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New Project - Carnelian and Sterling Silver Etched Ring

I'm really enjoying creating jewellery for me for a change! Despite making jewellery to sell I very rarely set something aside just for myself. Why? I have no idea other than the uncontrollable urge I have to keep making new pieces to add to my shops. In fact I feel a tiny bit guilty spending time making jewellery for myself which is utter madness I know.

So to make up for this I've been making pieces at my jewellery course at night school that really are just for me and it makes me feel very extravagant {although I think that's more to do with the cost of silver to be honest!} As I make mostly earrings to sell and not really being a pendant type of person (I should be I know) the last two projects I did at college were rings.

The latest is an etched silver and carnelian combination which morphed into being like a lot of my stuff does. It was originally going to lie lengthways along my finger than I realized it looked better going across. The shape changed several times until I went for ovals with the cab positioned off centre.
I'll be honest I had a bit of trouble soldering the small oval onto the base because of the etched design. Some of the solder flowed out onto the base piece which I cleaned up as best I could without taking off most of the etched pattern. The solder didn't flow all the way round either due to the uneven surface. Oxidizing it helped to cover some of the design irregularities {my made up term for mistakes!} And I still need to practice my finish on the very top edge of the bezel - I'd like it to be perfectly smooth and tight to the cab but fear of slipping with the burnisher and scratching the stone stops me from pressing too hard. Maybe I'm too much of a perfectionist ? Any advice on this would be welcome  - not on me being a perfectionist, more on smoothing the top of the bezel :D

There's a two week break from college for Easter then we're back and I'm planning on making a pair of etched silver hollow form earrings with bezel set cab...........although that may change if I suddenly find something else I just have to try.
Stay tuned!


  1. It's a stunning ring and it looks perfect to me!
    I rarely make a piece of jewelry for myself either. The exceptions are the pieces I make in classes -- just like you! Once in a while I'll keep a pair of simple earrings too.

  2. Stunning piece! I am horrible about making things for myself too. It is difficult to take the time for ourselves with so many other things going on. Have a wonderful Easter holiday.

  3. Thanks for your comments Vicky and Val. We really should make more for ourselves :D

  4. I love that ring you've made! And I totally know what you mean about feeling guilty for making jewellery for yourself - I not only did the exact same thing, but blogged about it last week! Lol! Let's make a pact to both not feel guilty, hey?! :)

  5. Thanks for sharing the ring that you made for yourself and I find it interesting to read your comments about not making for yourself. I don't necessarily make jewellery for myself but generally have the sample pieces that I make to try out a new design to wear and test out for myself!! Is not naughty!!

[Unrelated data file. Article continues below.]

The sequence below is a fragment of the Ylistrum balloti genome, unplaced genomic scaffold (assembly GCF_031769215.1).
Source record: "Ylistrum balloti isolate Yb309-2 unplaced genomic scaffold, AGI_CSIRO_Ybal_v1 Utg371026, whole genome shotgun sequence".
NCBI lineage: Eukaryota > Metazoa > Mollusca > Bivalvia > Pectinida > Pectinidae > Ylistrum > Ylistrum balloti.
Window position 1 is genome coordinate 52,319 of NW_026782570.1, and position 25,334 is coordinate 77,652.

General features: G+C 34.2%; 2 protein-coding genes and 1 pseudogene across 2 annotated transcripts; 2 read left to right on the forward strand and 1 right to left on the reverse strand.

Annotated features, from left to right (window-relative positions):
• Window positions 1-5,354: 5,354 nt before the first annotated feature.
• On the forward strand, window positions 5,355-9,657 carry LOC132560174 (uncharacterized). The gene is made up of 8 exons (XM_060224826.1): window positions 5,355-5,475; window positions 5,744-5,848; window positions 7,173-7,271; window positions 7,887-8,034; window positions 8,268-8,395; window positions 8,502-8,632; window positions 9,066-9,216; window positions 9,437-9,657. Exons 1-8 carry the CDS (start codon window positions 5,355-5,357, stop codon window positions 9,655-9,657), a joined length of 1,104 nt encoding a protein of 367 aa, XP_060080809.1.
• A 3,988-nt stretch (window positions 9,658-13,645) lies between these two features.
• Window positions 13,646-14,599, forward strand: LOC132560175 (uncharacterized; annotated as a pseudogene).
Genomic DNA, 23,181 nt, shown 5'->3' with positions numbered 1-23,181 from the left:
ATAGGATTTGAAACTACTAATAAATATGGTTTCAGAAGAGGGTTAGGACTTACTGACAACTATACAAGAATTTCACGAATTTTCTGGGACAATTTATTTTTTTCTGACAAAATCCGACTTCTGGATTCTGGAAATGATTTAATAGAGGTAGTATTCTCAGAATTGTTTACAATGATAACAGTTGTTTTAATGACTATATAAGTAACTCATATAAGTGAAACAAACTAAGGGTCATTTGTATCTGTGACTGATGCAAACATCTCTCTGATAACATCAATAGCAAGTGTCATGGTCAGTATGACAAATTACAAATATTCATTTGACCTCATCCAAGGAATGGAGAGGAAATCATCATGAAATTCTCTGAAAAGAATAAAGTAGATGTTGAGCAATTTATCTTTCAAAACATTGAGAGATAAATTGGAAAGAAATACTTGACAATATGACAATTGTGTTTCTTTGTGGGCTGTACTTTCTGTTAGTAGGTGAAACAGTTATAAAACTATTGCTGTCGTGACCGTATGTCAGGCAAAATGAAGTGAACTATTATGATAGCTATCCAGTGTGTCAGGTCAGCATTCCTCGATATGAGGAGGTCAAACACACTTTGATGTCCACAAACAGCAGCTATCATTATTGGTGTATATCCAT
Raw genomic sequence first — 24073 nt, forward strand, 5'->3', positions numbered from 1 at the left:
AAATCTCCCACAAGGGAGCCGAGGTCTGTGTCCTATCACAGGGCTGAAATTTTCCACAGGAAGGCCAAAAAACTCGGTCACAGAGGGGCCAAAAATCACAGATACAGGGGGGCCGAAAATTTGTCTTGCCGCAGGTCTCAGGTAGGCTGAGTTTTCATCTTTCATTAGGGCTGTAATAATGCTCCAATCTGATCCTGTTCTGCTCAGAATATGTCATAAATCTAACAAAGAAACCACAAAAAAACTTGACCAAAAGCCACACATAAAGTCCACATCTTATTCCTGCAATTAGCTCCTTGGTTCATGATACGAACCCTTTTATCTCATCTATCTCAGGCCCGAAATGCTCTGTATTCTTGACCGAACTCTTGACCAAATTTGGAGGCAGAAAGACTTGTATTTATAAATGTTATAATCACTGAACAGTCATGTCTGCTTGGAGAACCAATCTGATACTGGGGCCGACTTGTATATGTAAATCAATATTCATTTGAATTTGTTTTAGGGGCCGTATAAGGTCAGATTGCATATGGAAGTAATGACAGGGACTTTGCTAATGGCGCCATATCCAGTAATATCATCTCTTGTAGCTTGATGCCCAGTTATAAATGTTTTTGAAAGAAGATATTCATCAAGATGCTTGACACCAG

6. It's seems a common thing that us jewellery makers don't make for ourselves very often!

  7. You can cover the stone with masking tape or rubber cement to protect it whilst burnishing.

  8. Thanks for that tip Deborah, I might try it next time :D

  9. I totally know what you mean about feeling guilty for making jewelers for yourself.
    I don't necessarily make jewelers for myself but generally have the sample pieces that I make to try out a new design to wear and test out for myself.

  10. Just 'bumped' into you this evening while googling 'how to solder findings to hollow forms' and I'm very glad I did. The first thing that I saw was this simple but very well finished domed copper earrings. I love the way you soldered the SS earwires and they looked really chic. And then I saw the hole that you put to avoid a likely explosion while soldering the hollow form. That back view and your explanation post 'taught' me how to go about soldering my findings to my silver hollow forms.

    I am a largely self-taught and very time-constrained, part-time jewellery maker. I really like the look of your pieces and those really colourful enamelled pieces. And your ring with the layered base and off-side stone.

    As regards how to finish your bezel your bezel edges, you should try a flat graver to even the edges. I learnt (not had time to practice it yet though I have the tools) that from John Cogswell's book on stonesetting. I can't remembered the title exactly, but it's a really good book.

    Off now to read through the rest of your posts. Can't wait for tomorrow to solder my findings. Very nice 'meeting' you.

  11. Thanks for your kind words Antonia.
    Soldering on jump rings and earwires is something that doesn't come easily to me but I am getting better each time!
    Thanks for the tip about using a flat graver on the edge of a bezel.

  12. This is a stunning ring, was wondering if the back plates were textured PMC or rolled through a mill - never thought of etching!

    Next time, you can try sweat soldering. Flux the backside base of the bezel, put a few solder pieces on the back and melt the solder all over the back of the bezel. Give it a quench and sand lightly. Then sit the bezel right side up onto the etched piece and solder the two together. It may help.

    Another thing I've learned is that solder won't flow where you have painted metal with liquid white out. So you could paint the pits of the etching with the liquid white out beyond where the bezel covers to stop solder from flowing where you don't want it. Or paint all area beyond where bezel will cover!

    Stunning work!


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